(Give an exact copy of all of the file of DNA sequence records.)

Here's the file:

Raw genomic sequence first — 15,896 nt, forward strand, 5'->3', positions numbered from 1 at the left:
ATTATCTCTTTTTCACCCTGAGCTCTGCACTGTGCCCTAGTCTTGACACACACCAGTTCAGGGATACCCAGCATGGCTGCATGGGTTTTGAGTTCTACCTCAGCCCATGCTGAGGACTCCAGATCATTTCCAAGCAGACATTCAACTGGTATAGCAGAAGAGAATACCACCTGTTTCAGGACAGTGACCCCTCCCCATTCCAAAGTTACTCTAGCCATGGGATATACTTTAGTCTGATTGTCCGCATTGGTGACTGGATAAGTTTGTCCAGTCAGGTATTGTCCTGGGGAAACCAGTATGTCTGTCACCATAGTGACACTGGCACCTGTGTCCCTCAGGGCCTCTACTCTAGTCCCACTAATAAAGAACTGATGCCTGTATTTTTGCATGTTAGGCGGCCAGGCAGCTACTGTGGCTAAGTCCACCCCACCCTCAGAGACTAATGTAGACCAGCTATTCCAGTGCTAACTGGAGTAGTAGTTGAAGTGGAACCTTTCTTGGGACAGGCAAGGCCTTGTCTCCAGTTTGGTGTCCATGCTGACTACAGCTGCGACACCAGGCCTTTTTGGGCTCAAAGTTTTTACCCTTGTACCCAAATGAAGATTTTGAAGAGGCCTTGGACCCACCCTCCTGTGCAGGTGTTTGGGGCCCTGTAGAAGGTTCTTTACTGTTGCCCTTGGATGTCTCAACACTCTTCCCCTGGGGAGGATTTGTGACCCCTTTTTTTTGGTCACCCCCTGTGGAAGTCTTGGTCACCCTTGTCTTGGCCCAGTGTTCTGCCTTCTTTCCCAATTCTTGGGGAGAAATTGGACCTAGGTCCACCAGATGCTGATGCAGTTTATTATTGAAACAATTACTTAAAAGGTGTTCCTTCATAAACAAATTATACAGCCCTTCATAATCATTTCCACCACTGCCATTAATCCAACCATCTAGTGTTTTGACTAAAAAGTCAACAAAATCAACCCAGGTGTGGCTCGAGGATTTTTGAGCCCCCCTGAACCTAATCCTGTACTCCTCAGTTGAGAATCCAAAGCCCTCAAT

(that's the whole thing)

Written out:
Raw genomic sequence first — 15,896 nt, forward strand, 5'->3', positions numbered from 1 at the left:
ATTATCTCTTTTTCACCCTGAGCTCTGCACTGTGCCCTAGTCTTGACACACACCAGTTCAGGGATACCCAGCATGGCTGCATGGGTTTTGAGTTCTACCTCAGCCCATGCTGAGGACTCCAGATCATTTCCAAGCAGACATTCAACTGGTATAGCAGAAGAGAATACCACCTGTTTCAGGACAGTGACCCCTCCCCATTCCAAAGTTACTCTAGCCATGGGATATACTTTAGTCTGATTGTCCGCATTGGTGACTGGATAAGTTTGTCCAGTCAGGTATTGTCCTGGGGAAACCAGTATGTCTGTCACCATAGTGACACTGGCACCTGTGTCCCTCAGGGCCTCTACTCTAGTCCCACTAATAAAGAACTGATGCCTGTATTTTTGCATGTTAGGCGGCCAGGCAGCTACTGTGGCTAAGTCCACCCCACCCTCAGAGACTAATGTAGACCAGCTATTCCAGTGCTAACTGGAGTAGTAGTTGAAGTGGAACCTTTCTTGGGACAGGCAAGGCCTTGTCTCCAGTTTGGTGTCCATGCTGACTACAGCTGCGACACCAGGCCTTTTTGGGCTCAAAGTTTTTACCCTTGTACCCAAATGAAGATTTTGAAGAGGCCTTGGACCCACCCTCCTGTGCAGGTGTTTGGGGCCCTGTAGAAGGTTCTTTACTGTTGCCCTTGGATGTCTCAACACTCTTCCCCTGGGGAGGATTTGTGACCCCTTTTTTTTGGTCACCCCCTGTGGAAGTCTTGGTCACCCTTGTCTTGGCCCAGTGTTCTGCCTTCTTTCCCAATTCTTGGGGAGAAATTGGACCTAGGTCCACCAGATGCTGATGCAGTTTATTATTGAAACAATTACTTAAAAGGTGTTCCTTCATAAACAAATTATACAGCCCTTCATAATCATTTCCACCACTGCCATTAATCCAACCATCTAGTGTTTTGACTAAAAAGTCAACAAAATCAACCCAGGTGTGGCTCGAGGATTTTTGAGCCCCCCTGAACCTAATCCTGTACTCCTCAGTTGAGAATCCAAAGCCCTCAAT